Ain’t My America

by on April 20, 2008 at 8:05 am in Books | Permalink

The author is Bill Kauffman and the subtitle is The Long, Noble History of Antiwar Conservatism and Middle-American Anti-Imperialism.  Here is one excerpt:

Above all, they feared empire, whose properties were enumerated well by the doubly pen-named Garet Garrett: novelist, exponent of free enterprise and individualism, and a once-reliable if unspectacular stable horse for the Saturday Evening Post.  Writing in 1953, he set down a quintet of imperial requisites.

1. The executive power of the government shall be dominant.

2. Domestic policy becomes subordinate to foreign policy.

3. Ascendancy of the military mind to such a point at last that the civilian mind is intimidated.

4. A system of satellite nations.

5. A complex of vaunting and fear.

He could have listed this too.  In my view this book goes wrong by failing to consider that the right-wing, anti-militarist tradition was wrong on some pretty critical cases.  Nonetheless if you are looking for a well-informed, well-written, and up-to-date book on that tradition, consider this your go-to source.

1 Bob Murphy April 20, 2008 at 10:52 am

In my view this book goes wrong by failing to consider that the right-wing, anti-militarist tradition was wrong on some pretty critical cases.

I was expecting a link to a picture of Auschwitz or something, and was utterly baffled.

I’m assuming I don’t get a joke. Can someone explain?

2 MarkJ April 20, 2008 at 11:27 am

Some casual observations. I’ll have to read the book, but it’s obvious that when Garet Garrett penned his “imperial requisites” in 1953:

1. There were no nuke-tipped ICBM’s.

2. Therefore, we could still pretty much count on two oceans protecting this country.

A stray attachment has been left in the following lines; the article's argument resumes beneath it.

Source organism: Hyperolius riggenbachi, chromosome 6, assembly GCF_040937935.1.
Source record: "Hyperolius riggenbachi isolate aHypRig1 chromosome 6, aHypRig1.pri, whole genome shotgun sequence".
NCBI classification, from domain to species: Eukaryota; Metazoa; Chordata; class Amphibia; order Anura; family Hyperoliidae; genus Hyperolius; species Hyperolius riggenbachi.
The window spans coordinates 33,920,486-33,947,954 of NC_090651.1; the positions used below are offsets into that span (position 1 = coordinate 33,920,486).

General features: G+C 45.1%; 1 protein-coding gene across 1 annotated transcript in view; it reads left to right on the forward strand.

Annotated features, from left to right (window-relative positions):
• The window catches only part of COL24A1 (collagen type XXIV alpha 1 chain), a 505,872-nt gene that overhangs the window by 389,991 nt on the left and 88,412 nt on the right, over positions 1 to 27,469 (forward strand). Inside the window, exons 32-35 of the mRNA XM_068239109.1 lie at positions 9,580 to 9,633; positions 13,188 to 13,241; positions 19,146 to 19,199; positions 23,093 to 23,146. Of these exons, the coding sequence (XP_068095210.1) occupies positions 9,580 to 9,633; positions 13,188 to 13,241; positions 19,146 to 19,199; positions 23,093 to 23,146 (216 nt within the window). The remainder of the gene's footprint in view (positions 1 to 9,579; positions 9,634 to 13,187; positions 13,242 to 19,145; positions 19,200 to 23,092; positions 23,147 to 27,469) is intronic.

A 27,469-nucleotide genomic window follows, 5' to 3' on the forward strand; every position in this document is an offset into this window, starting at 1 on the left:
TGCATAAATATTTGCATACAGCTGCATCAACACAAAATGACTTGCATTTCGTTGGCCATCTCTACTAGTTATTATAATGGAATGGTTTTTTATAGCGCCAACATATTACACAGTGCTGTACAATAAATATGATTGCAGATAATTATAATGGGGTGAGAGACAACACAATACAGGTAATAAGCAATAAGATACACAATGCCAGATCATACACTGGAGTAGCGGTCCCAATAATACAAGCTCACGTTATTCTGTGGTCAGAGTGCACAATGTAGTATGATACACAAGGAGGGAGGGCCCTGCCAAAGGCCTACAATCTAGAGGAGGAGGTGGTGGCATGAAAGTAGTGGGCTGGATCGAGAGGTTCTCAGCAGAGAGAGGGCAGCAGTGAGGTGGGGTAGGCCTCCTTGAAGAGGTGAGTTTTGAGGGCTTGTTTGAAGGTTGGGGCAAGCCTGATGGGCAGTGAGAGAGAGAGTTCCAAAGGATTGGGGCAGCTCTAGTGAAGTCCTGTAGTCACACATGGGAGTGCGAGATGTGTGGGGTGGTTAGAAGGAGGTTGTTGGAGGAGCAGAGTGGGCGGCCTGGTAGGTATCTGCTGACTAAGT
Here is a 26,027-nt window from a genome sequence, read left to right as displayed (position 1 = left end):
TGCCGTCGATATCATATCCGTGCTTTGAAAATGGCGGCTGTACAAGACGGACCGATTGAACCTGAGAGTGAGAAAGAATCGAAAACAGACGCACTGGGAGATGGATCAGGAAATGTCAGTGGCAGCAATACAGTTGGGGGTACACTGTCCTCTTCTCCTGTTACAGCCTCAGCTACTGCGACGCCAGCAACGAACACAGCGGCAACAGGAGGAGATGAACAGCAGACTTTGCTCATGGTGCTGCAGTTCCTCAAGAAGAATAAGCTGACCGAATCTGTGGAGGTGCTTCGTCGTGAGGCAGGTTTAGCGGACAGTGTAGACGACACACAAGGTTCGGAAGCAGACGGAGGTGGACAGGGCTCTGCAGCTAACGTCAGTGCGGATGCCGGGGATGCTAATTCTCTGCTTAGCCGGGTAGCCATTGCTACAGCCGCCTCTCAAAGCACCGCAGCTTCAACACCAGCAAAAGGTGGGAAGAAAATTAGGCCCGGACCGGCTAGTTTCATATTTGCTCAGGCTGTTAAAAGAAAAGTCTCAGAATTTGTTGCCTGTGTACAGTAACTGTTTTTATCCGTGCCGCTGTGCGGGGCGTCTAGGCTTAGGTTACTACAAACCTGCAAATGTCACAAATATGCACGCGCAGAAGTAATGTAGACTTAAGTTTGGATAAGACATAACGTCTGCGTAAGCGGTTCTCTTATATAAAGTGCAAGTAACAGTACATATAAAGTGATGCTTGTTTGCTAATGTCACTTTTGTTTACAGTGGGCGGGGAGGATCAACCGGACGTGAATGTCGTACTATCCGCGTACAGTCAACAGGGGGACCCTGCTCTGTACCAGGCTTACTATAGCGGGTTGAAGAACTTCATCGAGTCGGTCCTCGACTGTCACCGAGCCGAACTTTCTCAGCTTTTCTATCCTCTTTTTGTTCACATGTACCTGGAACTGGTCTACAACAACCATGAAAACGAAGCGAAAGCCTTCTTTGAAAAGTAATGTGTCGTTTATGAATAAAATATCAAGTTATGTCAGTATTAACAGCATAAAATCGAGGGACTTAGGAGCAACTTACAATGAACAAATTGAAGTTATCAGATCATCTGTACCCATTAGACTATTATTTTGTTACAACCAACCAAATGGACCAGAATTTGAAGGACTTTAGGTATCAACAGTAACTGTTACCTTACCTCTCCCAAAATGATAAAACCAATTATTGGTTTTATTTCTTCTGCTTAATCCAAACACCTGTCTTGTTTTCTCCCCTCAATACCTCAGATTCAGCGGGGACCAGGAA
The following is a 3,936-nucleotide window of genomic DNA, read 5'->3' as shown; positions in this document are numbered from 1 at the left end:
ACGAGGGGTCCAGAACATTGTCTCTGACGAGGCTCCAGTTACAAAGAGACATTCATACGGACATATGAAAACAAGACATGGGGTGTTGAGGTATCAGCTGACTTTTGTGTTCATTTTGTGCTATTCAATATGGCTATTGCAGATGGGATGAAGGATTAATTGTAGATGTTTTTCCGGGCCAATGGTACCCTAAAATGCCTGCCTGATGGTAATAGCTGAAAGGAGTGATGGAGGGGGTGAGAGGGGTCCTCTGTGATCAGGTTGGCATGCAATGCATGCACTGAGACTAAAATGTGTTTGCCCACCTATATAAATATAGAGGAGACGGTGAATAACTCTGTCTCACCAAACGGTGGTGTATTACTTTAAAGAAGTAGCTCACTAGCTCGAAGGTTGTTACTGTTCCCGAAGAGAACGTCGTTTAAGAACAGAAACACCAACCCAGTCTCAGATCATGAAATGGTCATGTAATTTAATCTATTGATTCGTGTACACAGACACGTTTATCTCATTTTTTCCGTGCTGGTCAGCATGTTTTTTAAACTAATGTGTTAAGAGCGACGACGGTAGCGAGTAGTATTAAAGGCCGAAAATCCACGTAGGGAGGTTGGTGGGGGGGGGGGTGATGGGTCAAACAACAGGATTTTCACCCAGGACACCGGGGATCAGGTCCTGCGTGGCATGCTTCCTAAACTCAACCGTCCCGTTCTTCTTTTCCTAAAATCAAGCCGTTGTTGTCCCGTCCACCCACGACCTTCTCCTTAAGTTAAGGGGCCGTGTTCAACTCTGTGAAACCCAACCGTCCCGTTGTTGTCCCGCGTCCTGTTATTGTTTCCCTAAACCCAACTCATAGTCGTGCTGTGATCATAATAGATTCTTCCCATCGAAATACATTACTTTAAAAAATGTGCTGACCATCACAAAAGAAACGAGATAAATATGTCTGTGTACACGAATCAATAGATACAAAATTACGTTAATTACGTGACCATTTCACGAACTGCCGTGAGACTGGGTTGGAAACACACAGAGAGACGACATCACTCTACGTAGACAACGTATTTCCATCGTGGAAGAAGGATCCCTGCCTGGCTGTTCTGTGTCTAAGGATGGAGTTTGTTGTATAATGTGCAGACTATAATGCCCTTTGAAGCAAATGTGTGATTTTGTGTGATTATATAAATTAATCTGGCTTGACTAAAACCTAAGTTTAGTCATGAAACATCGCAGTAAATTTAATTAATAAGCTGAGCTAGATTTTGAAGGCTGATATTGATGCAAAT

3. The notion of our having to deal with a fanatical, suicidal, homicidal death cult slithering out of 7th Century backwaters like Saudi Arabia and Afghanistan was nothing short of laughable.

4. The only other “great powers” worthy of the name in 1953 were Britain, France, and the Soviet Union. One of them is now history, and the pretty much the only thing that keeps the UK, La Belle France, or post-Soviet Russia now “great” is that they’ve still got nukes.

5. There was no irredentist “undocumented alien” problem in 1953.

6. China had no force projection beyond its immediate borders (e.g., northern Korea).

I invite your additions to this list.

3 Jacob Oost April 20, 2008 at 2:20 pm

Well, as somebody who is against the imperialist annexations of Hawaii, Alaska, Puerto Rico, Guam, etc. and the continued occupations of Germany, Japan, etc. yet who supports the invasions of Afghanistan and Iraq where do I fit in?

And MarkJ makes good points, and some reasons why I adhere to Milton Friedman’s style of solving many problems: weighing up pros and cons and making decisions relevant to the here and now rather than making maxims to be followed for all time.

4 TGGP April 20, 2008 at 2:59 pm

MarkJ, there is still no real threat from ICBMs and backward Muslims should be laughed at rather than feared.

Jacob Oost, asking where you fit in while mentioning you supported the Iraq war at this point is not going to get a very positive response.

How was Korea “pretty critical”?

5 Jacob Oost April 20, 2008 at 6:20 pm

Should all rules be stuck to religiously though? I for one do not think so, Rule X may not apply in Situation Z, even if it applied in Situation A, Situation B, Situation C, etc.

TGGP, I know the hip libertarian thing to do is oppose the war, but I cautiously supported the invasion then and I still do, though I have problems with a lot of what followed. I do not regard the high death rates as an inevitable outcome of the war. If you recall, the actual war went smoothly, it was the occupation that was hell in a hand bag.

I do not disagree with fighting the Axis Powers in WW2, but I do disagree with the draft, segregation, the use of nuclear weapons on civilians, etc. Not every war is one entire huge issue you must categorically support or oppose.

6 Tom April 21, 2008 at 10:12 am

“3. Fanatics such as the ones who struck on 9/11 are not a threat to the entire country and never will be.
They can do damage, including mass murder, but so can a nut with a gun on a college campus or a mall. Are “gun nuts” a threat to the Republic?”

Name a gun nut who has killed 3000 people, please.

I think fanatics are going to be increasingly dangerous.
Technology has made very bad bio weapons more easily made and deployed.

7 David R. Henderson April 21, 2008 at 4:53 pm

I’ve been waiting for over a day, but I guess Tyler’s never going to tell us what Kauffman got wrong on that “critical case” of kimchee. What is Kauffman’s position on kimchee, anyway? I couldn’t find it in Kauffman’s index?

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